You’re clearly a bit frustrated about the topic, and as a consequence word the problem in a confrontational way which creates an us vs. them situation that detracts from the real point. As mentioned above, the issue that makes us resist the idea of simply disabling updates altogether is that very often it will mean never to update rather than update at someone’s discretion, and then we’re getting back to some of the problems that got us here in the first place. That’s why we’ve been resisting introducing that global switch, at least for the time being, and instead working with people to mitigate the undesired side effects of having automatic updates enabled.
On that route, a number of features have been created and others are on the pipeline, such as the transactional operation foundation, multi-revision installations which keeps N revisions around for safety, pretty much instantaneous reverts across these, tracks which enable software publishers to only force updates on critical issues, epochs which introduce stepped upgrades, carefully scheduled updates, health checks which allow ensuring that a revision is safe to update to before it is completed, and so on.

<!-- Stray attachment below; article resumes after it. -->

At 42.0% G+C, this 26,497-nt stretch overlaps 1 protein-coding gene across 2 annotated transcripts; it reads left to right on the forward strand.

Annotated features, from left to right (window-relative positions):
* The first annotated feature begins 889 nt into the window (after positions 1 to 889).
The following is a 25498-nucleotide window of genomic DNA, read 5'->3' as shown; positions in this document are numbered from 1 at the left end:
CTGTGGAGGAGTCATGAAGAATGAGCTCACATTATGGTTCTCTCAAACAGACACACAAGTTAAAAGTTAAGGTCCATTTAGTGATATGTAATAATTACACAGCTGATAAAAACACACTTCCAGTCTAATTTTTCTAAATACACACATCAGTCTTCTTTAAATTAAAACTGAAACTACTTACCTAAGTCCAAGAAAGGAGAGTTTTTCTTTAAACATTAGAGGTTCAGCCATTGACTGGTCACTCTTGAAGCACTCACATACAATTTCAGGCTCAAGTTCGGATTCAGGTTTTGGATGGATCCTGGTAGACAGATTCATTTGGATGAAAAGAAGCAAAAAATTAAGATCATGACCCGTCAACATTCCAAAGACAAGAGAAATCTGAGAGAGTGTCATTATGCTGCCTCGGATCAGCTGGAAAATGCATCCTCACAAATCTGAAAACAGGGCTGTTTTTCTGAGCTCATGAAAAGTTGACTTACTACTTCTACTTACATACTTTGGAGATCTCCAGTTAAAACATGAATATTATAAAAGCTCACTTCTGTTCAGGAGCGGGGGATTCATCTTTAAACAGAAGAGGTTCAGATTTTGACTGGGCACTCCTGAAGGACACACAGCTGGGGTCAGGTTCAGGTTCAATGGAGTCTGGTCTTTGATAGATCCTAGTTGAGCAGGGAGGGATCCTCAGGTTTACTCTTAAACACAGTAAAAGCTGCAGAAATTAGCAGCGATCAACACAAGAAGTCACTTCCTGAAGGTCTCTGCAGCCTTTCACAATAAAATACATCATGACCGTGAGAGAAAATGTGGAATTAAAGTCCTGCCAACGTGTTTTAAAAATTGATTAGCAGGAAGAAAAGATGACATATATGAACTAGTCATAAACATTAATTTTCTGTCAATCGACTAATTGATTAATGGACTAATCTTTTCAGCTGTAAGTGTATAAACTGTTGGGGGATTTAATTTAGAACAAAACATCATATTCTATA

That’s the attitude being taken by this project, and that is not towards you or anyone else. This attitude is towards the problem of enabling systems to be up-to-date and safe. We may very well introduce a trivial global switch at some point, but right now the priority is in working with the community on the low sides of automatic updates, and the examples above are very concrete results of that.
Sounds like this is a problem you’re also very interested on, so your contributions and opinions around improvements would be appreciated. We’ll also understand if your personal priorities and preferences take you elsewhere, though.